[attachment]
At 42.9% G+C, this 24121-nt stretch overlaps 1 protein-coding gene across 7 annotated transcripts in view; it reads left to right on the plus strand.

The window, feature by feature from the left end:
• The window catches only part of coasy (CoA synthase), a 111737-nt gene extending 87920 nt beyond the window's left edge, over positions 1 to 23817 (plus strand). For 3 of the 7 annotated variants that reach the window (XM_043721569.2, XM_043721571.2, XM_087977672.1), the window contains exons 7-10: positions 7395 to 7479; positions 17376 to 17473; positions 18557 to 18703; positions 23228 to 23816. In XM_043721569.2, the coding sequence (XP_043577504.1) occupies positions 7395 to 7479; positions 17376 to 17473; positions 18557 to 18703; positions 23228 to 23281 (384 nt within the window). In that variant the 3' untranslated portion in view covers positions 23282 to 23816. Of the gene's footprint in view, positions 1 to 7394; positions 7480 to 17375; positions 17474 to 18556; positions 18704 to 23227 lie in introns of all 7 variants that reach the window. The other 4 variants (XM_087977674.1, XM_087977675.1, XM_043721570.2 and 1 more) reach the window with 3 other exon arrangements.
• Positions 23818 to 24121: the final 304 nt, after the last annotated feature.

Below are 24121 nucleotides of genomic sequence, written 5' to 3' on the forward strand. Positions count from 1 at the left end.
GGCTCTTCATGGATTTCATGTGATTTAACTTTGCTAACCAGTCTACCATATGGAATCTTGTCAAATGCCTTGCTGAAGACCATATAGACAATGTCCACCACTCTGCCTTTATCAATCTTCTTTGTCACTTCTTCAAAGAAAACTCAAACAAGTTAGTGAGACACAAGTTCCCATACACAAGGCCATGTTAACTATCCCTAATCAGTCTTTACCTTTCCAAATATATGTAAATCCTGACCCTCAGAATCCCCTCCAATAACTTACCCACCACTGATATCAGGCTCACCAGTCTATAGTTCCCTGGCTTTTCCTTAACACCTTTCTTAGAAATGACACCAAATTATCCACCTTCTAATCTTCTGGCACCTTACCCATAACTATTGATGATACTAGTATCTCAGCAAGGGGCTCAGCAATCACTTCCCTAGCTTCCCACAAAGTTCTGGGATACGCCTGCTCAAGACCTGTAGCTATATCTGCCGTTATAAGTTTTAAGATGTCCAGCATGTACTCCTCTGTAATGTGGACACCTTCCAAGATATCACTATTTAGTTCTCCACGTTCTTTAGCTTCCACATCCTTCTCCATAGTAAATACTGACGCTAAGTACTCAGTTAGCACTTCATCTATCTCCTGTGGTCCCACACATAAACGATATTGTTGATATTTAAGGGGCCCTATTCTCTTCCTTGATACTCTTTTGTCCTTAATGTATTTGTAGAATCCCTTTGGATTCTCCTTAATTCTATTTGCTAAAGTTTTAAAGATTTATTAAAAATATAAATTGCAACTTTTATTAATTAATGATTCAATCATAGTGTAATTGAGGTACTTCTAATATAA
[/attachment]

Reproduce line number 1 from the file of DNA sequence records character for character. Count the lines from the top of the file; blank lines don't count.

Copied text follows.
At 42.9% G+C, this 24121-nt stretch overlaps 1 protein-coding gene across 7 annotated transcripts in view; it reads left to right on the plus strand.